Battered by coronavirus infections and deaths, some local jails and state prison systems are shutting down lockups and transferring inmates elsewhere, the New York Times reports. From California to Missouri to Pennsylvania, officials say so many guards have fallen ill and are unable to work that abruptly closing some correctional facilities is the only way to maintain community security and prisoner safety. Jails and prisons that stay open will probably become even more crowded, unsanitary and disease-ridden. “Movement of people is dangerous,” said Prof. Lauren Brinkley-Rubinstein of the University of North Carolina School of Medicine, who tracks coronavirus in correctional settings. “We’ve got really good examples of overcrowding equals more infection and greater risk of outbreak. We’ve got lots of evidence that even transferring people from one facility to the next is very dangerous.“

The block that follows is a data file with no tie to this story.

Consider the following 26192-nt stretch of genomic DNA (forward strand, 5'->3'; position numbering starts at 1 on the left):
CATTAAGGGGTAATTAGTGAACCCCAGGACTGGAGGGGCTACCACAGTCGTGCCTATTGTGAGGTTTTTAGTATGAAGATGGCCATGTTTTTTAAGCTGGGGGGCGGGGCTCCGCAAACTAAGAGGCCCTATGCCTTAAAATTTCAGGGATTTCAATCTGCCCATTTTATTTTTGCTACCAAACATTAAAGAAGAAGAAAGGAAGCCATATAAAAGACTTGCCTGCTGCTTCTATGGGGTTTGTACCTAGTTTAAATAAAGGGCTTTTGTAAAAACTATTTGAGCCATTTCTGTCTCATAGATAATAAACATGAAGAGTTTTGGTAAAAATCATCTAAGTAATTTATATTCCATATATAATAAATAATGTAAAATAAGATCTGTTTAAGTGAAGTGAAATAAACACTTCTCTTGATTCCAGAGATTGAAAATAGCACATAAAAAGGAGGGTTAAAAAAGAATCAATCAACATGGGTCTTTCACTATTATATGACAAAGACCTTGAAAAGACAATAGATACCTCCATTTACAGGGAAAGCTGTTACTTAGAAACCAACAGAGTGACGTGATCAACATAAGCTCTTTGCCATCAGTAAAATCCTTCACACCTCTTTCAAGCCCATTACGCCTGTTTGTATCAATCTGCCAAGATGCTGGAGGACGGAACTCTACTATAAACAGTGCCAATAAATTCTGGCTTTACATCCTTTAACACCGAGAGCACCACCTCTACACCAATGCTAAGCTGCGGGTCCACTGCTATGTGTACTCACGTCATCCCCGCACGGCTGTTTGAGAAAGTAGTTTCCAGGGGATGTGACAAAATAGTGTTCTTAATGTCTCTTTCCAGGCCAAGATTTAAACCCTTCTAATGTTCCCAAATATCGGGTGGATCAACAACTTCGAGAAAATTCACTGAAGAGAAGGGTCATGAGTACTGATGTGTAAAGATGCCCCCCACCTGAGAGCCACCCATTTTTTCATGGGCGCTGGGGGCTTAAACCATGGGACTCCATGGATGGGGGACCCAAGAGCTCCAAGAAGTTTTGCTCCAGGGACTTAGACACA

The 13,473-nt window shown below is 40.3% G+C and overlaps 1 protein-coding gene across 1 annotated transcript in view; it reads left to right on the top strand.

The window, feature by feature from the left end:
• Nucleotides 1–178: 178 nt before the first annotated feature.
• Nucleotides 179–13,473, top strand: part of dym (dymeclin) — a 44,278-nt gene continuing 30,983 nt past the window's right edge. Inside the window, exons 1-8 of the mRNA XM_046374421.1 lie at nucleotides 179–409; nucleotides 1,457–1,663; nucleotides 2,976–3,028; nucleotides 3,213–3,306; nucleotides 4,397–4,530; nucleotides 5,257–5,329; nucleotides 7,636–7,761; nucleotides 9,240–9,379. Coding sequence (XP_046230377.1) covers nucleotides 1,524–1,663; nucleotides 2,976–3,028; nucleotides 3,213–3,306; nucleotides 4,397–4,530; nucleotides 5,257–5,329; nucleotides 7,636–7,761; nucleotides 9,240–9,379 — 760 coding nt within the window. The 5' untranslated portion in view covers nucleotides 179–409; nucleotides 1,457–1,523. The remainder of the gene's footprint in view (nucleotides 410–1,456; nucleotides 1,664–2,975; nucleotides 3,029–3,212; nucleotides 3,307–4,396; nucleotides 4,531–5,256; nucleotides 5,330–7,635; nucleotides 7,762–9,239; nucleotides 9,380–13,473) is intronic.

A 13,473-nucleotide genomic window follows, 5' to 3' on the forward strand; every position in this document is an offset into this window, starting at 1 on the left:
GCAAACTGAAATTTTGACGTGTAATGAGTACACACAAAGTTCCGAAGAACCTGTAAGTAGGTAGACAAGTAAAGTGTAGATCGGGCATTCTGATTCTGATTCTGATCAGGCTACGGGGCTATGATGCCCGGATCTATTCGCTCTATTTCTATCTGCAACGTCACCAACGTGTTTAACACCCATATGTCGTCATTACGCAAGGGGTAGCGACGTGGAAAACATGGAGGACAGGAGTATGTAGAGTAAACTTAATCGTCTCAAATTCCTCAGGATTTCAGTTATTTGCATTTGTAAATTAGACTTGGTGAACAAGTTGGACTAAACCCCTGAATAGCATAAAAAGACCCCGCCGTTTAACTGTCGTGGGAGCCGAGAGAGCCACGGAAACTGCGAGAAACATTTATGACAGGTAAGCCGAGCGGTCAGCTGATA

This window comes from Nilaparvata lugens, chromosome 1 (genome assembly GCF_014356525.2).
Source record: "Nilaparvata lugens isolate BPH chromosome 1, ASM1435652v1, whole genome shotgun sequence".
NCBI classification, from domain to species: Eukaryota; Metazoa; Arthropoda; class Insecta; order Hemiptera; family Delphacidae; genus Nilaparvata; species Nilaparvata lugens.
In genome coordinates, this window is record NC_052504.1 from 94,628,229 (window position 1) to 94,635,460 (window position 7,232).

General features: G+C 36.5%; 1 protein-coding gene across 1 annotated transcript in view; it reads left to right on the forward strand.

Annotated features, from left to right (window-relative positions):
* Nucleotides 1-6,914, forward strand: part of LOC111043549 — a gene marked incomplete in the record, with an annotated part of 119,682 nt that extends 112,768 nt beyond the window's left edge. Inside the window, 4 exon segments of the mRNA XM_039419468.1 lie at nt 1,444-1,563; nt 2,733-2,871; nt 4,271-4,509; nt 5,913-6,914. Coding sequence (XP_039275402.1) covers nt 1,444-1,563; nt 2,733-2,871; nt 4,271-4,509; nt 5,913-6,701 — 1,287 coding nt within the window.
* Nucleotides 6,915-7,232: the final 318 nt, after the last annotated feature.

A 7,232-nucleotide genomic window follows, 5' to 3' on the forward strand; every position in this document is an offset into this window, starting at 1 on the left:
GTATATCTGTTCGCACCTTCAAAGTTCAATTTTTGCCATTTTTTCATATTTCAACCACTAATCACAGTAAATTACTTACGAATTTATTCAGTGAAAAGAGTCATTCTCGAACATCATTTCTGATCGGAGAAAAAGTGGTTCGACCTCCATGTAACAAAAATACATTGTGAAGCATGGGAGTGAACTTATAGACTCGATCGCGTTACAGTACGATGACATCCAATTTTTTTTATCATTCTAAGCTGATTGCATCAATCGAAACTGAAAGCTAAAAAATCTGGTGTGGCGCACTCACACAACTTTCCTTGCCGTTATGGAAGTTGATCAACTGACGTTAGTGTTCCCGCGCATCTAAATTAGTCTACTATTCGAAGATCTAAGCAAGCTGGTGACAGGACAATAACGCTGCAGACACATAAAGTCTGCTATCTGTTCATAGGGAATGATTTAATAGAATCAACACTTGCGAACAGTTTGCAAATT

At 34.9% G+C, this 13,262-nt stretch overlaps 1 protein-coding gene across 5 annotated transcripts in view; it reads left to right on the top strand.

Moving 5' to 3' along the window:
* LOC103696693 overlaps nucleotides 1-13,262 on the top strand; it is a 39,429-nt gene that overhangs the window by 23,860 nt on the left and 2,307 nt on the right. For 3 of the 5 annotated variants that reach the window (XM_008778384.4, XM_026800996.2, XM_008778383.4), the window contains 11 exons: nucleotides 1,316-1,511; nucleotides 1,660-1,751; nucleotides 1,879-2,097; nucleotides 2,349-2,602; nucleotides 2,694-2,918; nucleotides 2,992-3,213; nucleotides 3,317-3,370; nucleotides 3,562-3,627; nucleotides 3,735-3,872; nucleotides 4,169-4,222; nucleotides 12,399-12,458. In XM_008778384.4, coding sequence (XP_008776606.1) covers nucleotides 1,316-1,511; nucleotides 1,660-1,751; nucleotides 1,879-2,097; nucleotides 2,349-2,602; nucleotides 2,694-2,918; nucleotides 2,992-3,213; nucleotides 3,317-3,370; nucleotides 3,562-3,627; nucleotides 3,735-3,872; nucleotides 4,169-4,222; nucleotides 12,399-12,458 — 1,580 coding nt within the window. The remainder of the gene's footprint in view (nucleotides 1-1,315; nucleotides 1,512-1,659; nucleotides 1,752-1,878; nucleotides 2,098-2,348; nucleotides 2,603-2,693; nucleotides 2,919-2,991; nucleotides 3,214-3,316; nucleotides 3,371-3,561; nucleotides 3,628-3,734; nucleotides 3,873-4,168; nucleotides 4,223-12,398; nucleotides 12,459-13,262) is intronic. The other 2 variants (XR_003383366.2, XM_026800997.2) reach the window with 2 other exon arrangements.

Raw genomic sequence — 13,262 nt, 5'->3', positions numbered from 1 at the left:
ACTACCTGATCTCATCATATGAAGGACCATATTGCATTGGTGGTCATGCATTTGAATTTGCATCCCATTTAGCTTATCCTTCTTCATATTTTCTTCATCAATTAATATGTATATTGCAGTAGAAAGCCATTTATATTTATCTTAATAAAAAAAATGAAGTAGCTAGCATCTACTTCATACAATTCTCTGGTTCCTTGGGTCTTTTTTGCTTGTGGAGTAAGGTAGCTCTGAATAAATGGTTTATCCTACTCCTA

There have been more than 480,000 confirmed coronavirus infections and at least 2,100 deaths among inmates and guards in prisons, jails and detention centers across the nation. Nearly 100,000 correctional officers have tested positive and 170 have died. Early in the pandemic, some states tried to ward off virus outbreaks by releasing some offenders early and detaining fewer people awaiting trial, but those efforts often met with resistance from politicians and the public. More recently, as arrests in many areas have increased, jail populations have returned to pre-pandemic levels, says the Vera Institute of Justice. North Carolina prison officials have closed the Randolph Correctional Center in Asheboro along with three minimum-security facilities. “It feels like we’re holding this together with bubble gum and packaging tape,” said Todd Ishee, state prison commissioner. In Missouri, Howard and Pike counties shut down jails. Elsewhere, authorities have so far rejected prison closures, but have taken sweeping measures to try keeping pace with a virus that has moved through prisons with lightning speed.